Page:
They were dancing in the halls at Sandalwood Elementary School in Essex and for good reason.
The Baltimore County elementary is one of only two in the state — the other is on the Eastern Shore — to earn recognition as a National Title I Distinguished School for the 2011-2012 year. The staff has hung a banner proclaiming the award in bold letters near the front door, across the lobby from a large billboard filled with photos of smiling academic achievers, who are the newest Sandalwood Star Students.
Minutes before dismissal Friday, "Jingle Bell Rock" blared from speakers and hundreds of children piled out of classrooms to line dance, jump, crisscross their feet, clap their hands and end with arms in the air.
In an initiative to reward students, those who record 10 days of perfect attendance with no late arrivals or early departures are invited to drop everything and dance in the halls with their teachers.
"It gets your energy up, especially if you are twisting," said third-grader Arthur Brandon.
His classmate Carlos Pagan-Cruz took a more scientific approach. "Dancing gives your blood more oxygen and gets your heart pumping," he said. "And that's a good thing."
So is a national award that acknowledges the school's progress in closing the academic achievement gap among students. Based on Maryland School Assessment testing data, Sandalwood scored highest among the 400 Title I schools in Maryland. This marks the third consecutive year that a Baltimore County school has been honored. Chadwick Elementary in Woodlawn won the award in 2009, and Milbrook Elementary in Pikesville earned the designation last year.
Title I, a federally funded program, provides additional resources for schools with high populations of economically disadvantaged students. About 85 percent of the nearly 500 Sandalwood students are eligible for subsidized meals at the school. An equally high percentage live in subsidized housing and too many children are homeless, said Principal Phillip Byers.
"There are more and more homeless children every year," he said. "This school has to be an oasis that boosts their spirits."
The student population is more than 80 percent minority. Nearly all the children walk to classes from the surrounding community. The predominance of rental housing creates constant fluctuations in enrollment.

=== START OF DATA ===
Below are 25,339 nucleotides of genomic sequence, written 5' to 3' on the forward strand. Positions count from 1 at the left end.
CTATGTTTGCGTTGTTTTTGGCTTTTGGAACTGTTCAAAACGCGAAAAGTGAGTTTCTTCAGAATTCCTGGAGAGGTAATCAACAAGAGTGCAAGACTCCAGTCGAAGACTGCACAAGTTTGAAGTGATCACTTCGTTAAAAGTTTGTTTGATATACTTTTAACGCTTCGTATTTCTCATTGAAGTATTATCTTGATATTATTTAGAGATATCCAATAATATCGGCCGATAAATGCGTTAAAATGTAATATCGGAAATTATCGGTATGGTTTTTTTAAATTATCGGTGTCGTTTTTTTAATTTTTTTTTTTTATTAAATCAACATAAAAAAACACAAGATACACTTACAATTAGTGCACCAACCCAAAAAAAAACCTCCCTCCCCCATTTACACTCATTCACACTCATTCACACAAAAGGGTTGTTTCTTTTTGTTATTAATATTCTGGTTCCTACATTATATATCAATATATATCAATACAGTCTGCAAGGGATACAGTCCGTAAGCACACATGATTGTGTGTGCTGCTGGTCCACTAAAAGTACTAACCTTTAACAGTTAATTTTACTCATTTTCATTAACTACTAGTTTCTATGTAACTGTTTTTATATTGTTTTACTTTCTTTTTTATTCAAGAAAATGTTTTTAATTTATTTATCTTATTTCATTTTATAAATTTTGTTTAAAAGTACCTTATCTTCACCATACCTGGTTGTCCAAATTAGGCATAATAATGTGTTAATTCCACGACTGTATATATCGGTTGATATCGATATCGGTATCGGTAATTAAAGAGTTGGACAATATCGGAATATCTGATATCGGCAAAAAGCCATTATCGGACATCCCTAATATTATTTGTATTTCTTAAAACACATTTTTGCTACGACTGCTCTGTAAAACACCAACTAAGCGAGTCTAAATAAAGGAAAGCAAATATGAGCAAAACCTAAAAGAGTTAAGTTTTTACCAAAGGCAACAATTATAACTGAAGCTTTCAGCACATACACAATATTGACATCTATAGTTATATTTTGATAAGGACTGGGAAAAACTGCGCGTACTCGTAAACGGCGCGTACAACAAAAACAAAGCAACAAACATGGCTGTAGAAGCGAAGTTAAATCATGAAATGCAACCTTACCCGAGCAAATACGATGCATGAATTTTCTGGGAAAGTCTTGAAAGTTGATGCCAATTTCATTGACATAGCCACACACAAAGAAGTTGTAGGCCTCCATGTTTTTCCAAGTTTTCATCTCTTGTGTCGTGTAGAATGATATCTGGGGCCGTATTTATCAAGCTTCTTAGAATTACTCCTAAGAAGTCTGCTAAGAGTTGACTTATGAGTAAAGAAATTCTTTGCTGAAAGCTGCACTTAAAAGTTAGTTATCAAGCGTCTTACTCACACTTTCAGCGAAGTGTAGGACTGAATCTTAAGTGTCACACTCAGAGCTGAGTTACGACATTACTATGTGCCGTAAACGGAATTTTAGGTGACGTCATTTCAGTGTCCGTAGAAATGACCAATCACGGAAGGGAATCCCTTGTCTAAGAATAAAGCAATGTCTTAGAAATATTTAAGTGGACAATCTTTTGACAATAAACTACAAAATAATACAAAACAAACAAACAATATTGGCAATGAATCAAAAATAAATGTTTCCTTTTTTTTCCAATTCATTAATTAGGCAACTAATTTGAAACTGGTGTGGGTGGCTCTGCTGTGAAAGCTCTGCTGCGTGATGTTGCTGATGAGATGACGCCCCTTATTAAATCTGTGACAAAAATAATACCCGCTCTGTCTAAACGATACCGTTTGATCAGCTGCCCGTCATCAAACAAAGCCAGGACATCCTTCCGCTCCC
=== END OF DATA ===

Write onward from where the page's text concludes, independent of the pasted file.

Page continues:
"Ours is a diverse group of students, many of them without the advantages most of us have," said Colleen Fitzmaurice, special education teacher. "Theirs is not a level playing field. It is up to us to make a difference, and Title I funding helps us with that."
Byers said he has seen steady, often remarkable progress since he arrived four years ago. The fifth grade's reading jumped nearly 20 percentin the last four years with nearly 90 percent of the class reaching proficiency. Third-graders have gone from 51 percent proficiency in math five years ago to nearly 92 percent this year.
"Our kids know that help is here for them before and after school and during lunch," said Byers, who is among the noon-hour tutors. "We build on their successes and make sure they stay enthusiastic about school."
The faculty's team approach, the high standards set for student behavior and a willingness to recognize and meet students' needs all contribute, he said.
"We have the lunch tutoring bunch, the homework club and everyone pitching in," said Kelly Baron, fourth-grade teacher who has been at Sandalwood for 15 years.
Weekly classroom meetings for staff, the availability of counseling and intervention services and numerous after-school recreation programs all contribute to the positive learning atmosphere, Byers said.
"One of the strengths here is the staff works as a team," he said. "We have strategies in place and the children are responding well to them."
That teamwork is apparent every other Friday at dismissal. During Dance Friday, the children engage in lively, well-rehearsed dance steps, thanks in part to Laura Klug, physical education teacher.
"They have done the Electric Slide, the Madison and really like the '50s dance era," Klug said.
Third-grader Kailea Golden said, "It is fun learning new things."
Pride in the award that, Byers said, belongs to the entire school community added more spring to those steps.
"It is really great for everyone to be recognized for the hard work and the extra hours," he said.Copyright © 2015, The Baltimore Sun